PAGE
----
On June 10, 2018, the Houthis launched a missile from Yemen at Saudi Arabia’s Jizan province, killing three civilians.
April 8 is Yom HaShoah, Israel’s Holocaust Remembrance Day, which is observed by Jewish communities around the world. It is a day to specifically remember and honor the six million Jews systematically targeted for extermination by the Nazis. There is an old Jewish adage, “whoever saves one life, saves an entire world.” Conversely, “whoever destroys one life destroys an entire world.” Six million worlds were destroyed by the Nazis, and nothing can right that wrong.
But we can honor the memories of those lost and ensure that such horrific crimes do not happen again. Earlier this week, Secretary of State Antony Blinken tweeted that as we remember the Holocaust, we “remember that evil on a grand scale can and does happen, and we have a responsibility to do everything we can to stop it.” We are now 76 years removed from the end of World War II and the Nazis’ attempt to eliminate the Jewish people. And yet, the ideology of anti-Semitism that allowed the Holocaust to take place remains just as dangerous today.
True, there are no stormtroopers in the streets rounding people up and putting them onto trains bound for death camps, but the attitudes and beliefs that made the Holocaust possible are still with us today.
In 2017, White nationalists marched through the streets of Charlottesville, Virginia, chanting “You will not replace us!” In 2018, Robert Bowers blamed the Jewish refugee organization HIAS for bringing an invasion of foreign immigrants to America to overwhelm the white, Christian population before killing 11 worshipers at the Tree of Life synagogue in Pittsburgh. Citing the same core ideology, Brenton Tarrant attacked two mosques in New Zealand in March 2019, killing 51 people. In his manifesto, called The Great Replacement, Tarrant imagined hordes of migrants replacing the dominant white European culture. Though he did not target Jews, his ideology is based on the same philosophy on display in Charlottesville and Pittsburgh.
The global pandemic has created a new—presently non-lethal yet still disturbing—outlet for attack: Zoom bombing. Last year, anti-Semites interrupted online Yom HaShoah commemorations with Nazi imagery and slogans. In January, neo-Nazis crashed an online book launch, shouting horrific things like “Jews in the ovens, the Nazis are back,” and posting pictures of Hitler. In September, neo-Nazis disrupted a pre-Rosh Hashanah Zoom call with Nazi imagery and shouts of sending Jews to the gas chambers.
Israeli researchers recently warned that such online attacks could translate to an increase in physical attacks when coronavirus restrictions are fully lifted. In 2019, more than half of the reported hate crimes in New York targeted Jews. And while there was a recorded decrease in physical anti-Semitic attacks globally in 2020 due to coronavirus movement restrictions, physical attacks against Jews nevertheless increased in both the United States and Germany. Last August in Austria, someone attacked the president of the Graz Jewish community at the synagogue with a baseball bat. This past November, Jewish graves in Michigan were vandalized. In Brooklyn, recognizably Jewish men and women have been attacked in the streets. Just last week, a man in New York attacked an Orthodox Jewish couple and their toddler with a knife.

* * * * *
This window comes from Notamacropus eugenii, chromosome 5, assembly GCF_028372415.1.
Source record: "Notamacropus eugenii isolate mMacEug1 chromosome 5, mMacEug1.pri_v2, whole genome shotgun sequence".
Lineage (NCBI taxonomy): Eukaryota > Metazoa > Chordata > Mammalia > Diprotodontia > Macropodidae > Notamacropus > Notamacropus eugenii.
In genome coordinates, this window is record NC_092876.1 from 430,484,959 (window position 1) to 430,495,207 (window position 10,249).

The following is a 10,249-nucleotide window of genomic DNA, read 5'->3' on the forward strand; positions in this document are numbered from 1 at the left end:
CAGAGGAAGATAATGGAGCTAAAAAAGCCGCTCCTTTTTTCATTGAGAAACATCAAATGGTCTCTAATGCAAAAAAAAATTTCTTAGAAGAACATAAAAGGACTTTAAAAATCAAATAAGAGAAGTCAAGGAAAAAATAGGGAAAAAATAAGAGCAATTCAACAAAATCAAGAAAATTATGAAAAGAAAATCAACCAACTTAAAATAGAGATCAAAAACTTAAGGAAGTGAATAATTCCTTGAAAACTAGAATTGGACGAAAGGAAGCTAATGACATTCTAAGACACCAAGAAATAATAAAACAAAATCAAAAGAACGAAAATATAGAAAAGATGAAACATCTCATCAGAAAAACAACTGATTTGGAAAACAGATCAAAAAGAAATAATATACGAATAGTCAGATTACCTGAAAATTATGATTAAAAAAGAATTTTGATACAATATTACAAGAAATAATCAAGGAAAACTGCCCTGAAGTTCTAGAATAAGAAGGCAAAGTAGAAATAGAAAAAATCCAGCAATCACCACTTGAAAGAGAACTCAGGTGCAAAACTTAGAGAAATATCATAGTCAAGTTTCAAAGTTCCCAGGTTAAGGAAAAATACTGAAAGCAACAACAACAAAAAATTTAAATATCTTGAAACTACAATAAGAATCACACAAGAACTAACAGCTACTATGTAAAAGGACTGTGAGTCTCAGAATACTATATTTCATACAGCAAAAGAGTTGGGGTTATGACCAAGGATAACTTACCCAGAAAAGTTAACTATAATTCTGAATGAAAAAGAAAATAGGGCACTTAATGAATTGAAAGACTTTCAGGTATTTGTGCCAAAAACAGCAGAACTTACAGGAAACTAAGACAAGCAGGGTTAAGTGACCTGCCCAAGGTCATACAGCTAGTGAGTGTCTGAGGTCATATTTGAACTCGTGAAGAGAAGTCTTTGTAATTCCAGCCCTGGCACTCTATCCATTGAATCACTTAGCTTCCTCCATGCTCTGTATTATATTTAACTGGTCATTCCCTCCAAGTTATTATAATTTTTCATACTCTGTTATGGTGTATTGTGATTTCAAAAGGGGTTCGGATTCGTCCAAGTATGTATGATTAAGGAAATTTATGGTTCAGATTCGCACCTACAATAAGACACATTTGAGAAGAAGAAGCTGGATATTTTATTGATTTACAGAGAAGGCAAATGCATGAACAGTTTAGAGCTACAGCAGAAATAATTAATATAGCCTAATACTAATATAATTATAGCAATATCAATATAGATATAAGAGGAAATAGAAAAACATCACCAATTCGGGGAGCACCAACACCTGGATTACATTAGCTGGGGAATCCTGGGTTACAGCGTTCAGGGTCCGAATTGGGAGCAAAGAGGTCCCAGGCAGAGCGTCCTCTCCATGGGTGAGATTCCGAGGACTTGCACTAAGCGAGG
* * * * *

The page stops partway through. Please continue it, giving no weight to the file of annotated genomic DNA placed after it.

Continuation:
As we take time to remember the victims of the Nazi horror, we must also consider what led to it and how to prevent a repeat. CEP’s Anti-Semitism resource examines historical anti-Semitism and its manifestation in modern times. Throughout history, Jews have been among the most ostracized representations of The Other in society—those who are different from the majority and thus feared, shunned, or persecuted. Unfortunately, we see many examples today that this kind of hatred—toward Jews as well as other minorities—has not abated, from the streets of New York to China, where more than one million Uighur Muslims are being held in detention centers and subjected to abuse and persecution under the guise of “reeducation” in order to combat terrorism.
While it is fitting that we remember those six million worlds that were martyred 76 years ago, we should also take time to reflect on our responsibility to ensure that their sacrifices were not in vain. In their names, let us speak out forcefully against the baseless hatred that led to their deaths, so that “Never Again” becomes not just a slogan, but the mantra that guides our lives.
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